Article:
For Galen Ciscell, graduate school was a time for work and play, but not in the way you’d expect.
His work earned him a doctorate degree and, subsequently, a role as visiting assistant professor of sociology at Pacific Lutheran University.
His play — which turned out to be a lot of work, too — earned him the title of board game inventor.
Ciscell created the cooperative board game “Atlantis Rising,” which was released by Z-Man Games in 2012 after being accepted upon first pitch.
“I’ve been into gaming since I was a kid,” Ciscell said.
His personal collection of board games amounts to about 200, including expansions, and many of them are displayed prominently in his home.
When Ciscell decided to create a board game in 2011, his plan was simple: “I’m just going to make a game that I would want to play,” he told himself.
He wanted it to be cooperative. He wanted it to take up a relatively short period of time. He wanted it to have a fantasy theme. “Atlantis Rising” has all three components.
In the game, each player is a citizen of the stricken island Atlantis. The objective is to save the island, before it sinks, by way of a mystical portal. Players also must contend with the escalating threat of their Athenian enemies.
Plato, the philosopher who documented the only account of Atlantis, is quoted in the rulebook. “That bit of literature and philosophy actually informed how I designed the game,” Ciscell said. “The players all win or lose the game together.”
Unfortunately, players were on the losing side one recent game night at Ciscell’s Tacoma home.
“It’s hopeless! There’s no way we’re going to win,” Andrew Austin ’06 said.
Still, wine kept flowing and dice kept rolling as Austin and several other Lutes gathered around the board for a good time with good friends.
Austin and his wife, Kaarin Praxel Austin ’07, brought their 6-week- old baby to the game night, a regular tradition. It was a balancing act keeping her comfortable between turns, but they managed.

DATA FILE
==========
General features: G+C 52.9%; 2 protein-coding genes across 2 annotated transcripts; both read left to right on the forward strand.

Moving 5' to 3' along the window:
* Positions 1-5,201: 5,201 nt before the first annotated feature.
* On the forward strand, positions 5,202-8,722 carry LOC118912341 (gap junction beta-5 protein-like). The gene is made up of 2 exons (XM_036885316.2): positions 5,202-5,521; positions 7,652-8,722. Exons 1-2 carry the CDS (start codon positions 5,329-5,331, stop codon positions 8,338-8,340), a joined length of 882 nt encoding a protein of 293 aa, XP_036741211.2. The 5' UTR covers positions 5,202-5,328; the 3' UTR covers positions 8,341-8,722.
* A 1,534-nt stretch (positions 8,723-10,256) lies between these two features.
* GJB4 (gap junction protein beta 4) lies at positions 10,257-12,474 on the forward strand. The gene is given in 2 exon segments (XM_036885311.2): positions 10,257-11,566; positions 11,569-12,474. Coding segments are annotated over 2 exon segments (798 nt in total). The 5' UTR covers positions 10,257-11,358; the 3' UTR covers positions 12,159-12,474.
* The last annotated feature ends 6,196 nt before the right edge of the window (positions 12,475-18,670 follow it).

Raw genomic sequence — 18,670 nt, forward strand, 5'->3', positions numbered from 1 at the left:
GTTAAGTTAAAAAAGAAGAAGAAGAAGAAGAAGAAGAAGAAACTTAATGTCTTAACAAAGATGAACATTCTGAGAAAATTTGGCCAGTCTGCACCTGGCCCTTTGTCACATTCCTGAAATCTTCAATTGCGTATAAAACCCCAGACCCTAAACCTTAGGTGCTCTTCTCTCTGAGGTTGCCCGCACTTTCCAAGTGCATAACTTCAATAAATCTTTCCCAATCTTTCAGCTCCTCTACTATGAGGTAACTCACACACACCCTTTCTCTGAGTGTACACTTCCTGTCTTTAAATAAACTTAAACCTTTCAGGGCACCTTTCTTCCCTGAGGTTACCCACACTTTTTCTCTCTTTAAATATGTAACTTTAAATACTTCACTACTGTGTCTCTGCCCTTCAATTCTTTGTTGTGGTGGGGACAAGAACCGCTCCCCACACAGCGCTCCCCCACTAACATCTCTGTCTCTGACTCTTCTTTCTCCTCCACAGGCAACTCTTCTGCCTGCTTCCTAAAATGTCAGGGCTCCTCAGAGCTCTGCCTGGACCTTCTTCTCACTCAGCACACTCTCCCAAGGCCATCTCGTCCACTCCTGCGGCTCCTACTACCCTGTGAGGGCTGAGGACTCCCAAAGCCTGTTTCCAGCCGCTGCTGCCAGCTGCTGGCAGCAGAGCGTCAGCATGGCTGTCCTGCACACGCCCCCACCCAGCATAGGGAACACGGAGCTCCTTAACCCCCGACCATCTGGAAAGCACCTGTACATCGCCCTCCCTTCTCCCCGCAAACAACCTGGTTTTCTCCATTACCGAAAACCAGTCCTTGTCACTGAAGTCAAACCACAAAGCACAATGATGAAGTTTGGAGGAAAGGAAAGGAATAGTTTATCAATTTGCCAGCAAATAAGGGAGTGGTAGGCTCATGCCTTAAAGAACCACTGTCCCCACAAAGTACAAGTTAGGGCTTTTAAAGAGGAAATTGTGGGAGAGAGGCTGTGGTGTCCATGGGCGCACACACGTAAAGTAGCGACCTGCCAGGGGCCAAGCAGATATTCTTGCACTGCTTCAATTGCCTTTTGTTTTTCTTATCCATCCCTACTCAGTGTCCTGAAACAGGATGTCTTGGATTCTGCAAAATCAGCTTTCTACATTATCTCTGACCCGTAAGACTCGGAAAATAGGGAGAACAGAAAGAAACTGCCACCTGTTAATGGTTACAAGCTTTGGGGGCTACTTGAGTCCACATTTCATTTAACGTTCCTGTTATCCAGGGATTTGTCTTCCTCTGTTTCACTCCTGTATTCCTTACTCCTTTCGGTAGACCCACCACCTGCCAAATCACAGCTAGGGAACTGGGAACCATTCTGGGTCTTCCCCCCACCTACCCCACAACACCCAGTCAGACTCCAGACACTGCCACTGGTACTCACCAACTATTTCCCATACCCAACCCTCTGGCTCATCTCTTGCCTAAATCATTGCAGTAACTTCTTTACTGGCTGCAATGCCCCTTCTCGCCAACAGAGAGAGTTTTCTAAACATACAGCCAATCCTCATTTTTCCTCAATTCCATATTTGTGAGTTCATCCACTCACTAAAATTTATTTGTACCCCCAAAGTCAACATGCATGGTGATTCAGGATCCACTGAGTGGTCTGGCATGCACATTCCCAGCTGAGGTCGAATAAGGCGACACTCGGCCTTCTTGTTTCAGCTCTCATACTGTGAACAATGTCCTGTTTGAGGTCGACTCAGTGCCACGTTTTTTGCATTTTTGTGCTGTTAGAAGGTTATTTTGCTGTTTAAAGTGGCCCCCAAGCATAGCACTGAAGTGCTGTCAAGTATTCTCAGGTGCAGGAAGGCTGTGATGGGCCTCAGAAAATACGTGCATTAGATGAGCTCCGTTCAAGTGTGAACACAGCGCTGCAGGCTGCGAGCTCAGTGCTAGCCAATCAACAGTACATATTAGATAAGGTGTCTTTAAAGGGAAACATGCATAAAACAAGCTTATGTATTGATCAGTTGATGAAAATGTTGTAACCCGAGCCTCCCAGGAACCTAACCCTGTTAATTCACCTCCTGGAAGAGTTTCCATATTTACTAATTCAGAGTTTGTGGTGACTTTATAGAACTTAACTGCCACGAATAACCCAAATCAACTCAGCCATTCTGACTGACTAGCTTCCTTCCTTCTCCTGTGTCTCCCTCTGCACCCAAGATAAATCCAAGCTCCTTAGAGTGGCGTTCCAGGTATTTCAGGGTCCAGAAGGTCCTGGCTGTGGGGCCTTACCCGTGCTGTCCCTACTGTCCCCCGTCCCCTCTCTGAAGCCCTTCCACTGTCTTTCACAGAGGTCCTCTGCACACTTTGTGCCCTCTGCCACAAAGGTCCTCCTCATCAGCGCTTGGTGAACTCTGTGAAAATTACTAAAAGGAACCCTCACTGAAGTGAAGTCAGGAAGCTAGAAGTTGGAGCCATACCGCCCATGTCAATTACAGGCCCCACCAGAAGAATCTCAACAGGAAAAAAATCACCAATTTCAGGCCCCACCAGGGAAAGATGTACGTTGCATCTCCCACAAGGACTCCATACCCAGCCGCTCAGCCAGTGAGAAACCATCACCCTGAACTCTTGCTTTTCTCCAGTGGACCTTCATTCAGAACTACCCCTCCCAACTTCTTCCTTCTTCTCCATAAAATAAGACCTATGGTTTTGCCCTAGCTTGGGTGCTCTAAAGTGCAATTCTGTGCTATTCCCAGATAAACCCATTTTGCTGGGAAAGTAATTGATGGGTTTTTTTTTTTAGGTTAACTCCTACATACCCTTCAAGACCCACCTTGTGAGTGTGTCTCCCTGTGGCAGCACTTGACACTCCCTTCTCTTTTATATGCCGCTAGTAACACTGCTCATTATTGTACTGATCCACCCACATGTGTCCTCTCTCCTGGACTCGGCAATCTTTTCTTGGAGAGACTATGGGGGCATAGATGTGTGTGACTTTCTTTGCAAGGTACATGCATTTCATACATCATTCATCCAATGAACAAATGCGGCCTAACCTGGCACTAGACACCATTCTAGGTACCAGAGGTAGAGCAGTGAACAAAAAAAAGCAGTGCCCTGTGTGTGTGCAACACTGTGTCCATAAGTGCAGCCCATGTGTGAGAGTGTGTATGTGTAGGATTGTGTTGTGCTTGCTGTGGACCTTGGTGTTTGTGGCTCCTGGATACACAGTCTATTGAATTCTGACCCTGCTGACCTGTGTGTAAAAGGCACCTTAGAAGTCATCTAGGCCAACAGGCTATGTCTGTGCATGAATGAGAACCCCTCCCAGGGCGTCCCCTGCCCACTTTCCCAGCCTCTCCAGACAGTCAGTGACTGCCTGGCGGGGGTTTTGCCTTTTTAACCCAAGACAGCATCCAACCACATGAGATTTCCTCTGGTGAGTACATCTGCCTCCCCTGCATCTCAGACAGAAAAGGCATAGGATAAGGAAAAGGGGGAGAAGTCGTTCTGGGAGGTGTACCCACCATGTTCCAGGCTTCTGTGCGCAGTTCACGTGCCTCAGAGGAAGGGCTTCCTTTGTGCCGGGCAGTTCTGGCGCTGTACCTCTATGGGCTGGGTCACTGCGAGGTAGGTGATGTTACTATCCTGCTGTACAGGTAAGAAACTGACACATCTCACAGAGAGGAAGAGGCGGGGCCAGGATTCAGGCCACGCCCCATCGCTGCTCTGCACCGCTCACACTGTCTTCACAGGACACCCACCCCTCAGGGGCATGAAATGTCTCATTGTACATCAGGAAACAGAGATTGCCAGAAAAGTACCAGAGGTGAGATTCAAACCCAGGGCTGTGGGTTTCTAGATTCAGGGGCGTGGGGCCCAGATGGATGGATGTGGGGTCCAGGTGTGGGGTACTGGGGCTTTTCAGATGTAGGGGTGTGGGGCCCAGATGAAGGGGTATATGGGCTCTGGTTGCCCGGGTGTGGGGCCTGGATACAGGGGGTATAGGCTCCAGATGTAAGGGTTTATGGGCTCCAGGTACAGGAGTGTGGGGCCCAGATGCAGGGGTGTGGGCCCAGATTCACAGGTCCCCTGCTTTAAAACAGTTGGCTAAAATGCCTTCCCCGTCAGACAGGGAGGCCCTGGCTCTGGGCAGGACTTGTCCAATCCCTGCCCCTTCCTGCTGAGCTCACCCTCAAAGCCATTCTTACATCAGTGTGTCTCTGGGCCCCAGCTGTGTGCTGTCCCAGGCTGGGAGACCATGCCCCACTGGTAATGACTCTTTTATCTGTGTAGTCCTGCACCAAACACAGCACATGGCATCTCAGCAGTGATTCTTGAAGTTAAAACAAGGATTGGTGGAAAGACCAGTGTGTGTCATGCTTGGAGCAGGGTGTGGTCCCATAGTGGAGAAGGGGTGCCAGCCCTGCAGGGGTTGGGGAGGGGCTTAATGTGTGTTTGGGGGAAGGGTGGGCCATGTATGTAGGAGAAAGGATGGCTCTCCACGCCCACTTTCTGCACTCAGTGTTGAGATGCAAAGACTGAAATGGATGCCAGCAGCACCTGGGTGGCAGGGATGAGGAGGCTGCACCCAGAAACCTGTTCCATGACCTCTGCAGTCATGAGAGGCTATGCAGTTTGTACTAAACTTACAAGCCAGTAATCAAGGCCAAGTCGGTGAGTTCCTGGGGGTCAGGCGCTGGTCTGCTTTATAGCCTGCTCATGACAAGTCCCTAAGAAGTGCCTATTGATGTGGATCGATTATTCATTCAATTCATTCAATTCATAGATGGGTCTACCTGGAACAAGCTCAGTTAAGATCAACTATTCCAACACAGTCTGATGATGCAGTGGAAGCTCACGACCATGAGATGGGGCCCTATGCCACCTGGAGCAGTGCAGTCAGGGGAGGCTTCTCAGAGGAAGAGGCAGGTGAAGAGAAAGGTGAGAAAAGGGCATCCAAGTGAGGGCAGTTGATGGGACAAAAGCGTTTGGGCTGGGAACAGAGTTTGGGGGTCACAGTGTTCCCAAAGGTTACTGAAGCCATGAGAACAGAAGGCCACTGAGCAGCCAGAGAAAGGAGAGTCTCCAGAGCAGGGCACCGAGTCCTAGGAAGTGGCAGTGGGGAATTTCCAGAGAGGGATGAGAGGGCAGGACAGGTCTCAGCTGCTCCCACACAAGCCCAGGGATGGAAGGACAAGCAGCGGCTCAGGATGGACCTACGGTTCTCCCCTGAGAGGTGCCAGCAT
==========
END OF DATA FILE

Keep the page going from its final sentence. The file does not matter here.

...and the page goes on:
Praxel Austin, director of gift planning at PLU, said the group has been getting together for at least three years. Even as babies are born and lives are increasingly busy, they are all good at sticking to the every-other-week schedule, she said.
“It’s half because of the games and half because of the people,” Praxel Austin said.
With crying babies around, the games take a little longer to get through, she acknowledged, but “that’s part of the story of our gaming family.”
Andrea Shea ’06, an academic advisor at PLU, and Amanda Sweger, associate professor of theatre, also joined the fun.
“I only pretend to know this game,” Sweger said jokingly, as Ciscell explained strategy. “We are up against the gods!”
While the cooperative game relied on everyone, Ciscell was leading the way as the expert.
“I did design the game,” he said, laughing, as some of his fellow gamers questioned him on the rules.
Ciscell says his wife, Chelsie, deserves credit for sparking his inventive spirit. She encouraged him to join her in setting a personal goal to accomplish within a year, while Ciscell was in graduate school at Colorado State University.
Within that year, after what Ciscell calls a “very scientific” data-collection process of playing his game about 100 times with friends-turned-critics, “Atlantis Rising” was finished.
Ciscell used his contacts from gaming conventions and sold the game to the first company he pitched it to, New York-based Z-Man Games. The company hired a designer from the Netherlands to create the tiles and other pieces.
Several thousand copies sold during the game’s circulation, Ciscell said. It even sold internationally in countries such as France, Belgium and Canada.
“There are copies of it all over the world,” he said. It’s no longer in circulation, but copies are available to purchase online, he added.
Ciscell said board game companies are much like book publishers — they look for inventors, pay an advance for production and provide a cut of the profits. “It’s not a lot of money,” Ciscell said, adding that he made about $1 for every copy sold at the retail price of $60. “I did not do it for the money.”
The most fun aspect of the process was play testing, he said, especially with people playing it for the first time. “Seeing people have fun playing it,” he said. “That’s the best part.”
Despite all the hours spent playing in the past, Ciscell still plays “Atlantis Rising” semi-regularly on game nights, primarily with folks who have never played before.
His advice for aspiring game inventors: “Design a game you love. You’re gonna be playing it a lot.”
And, of course: “play test, play test, play test.”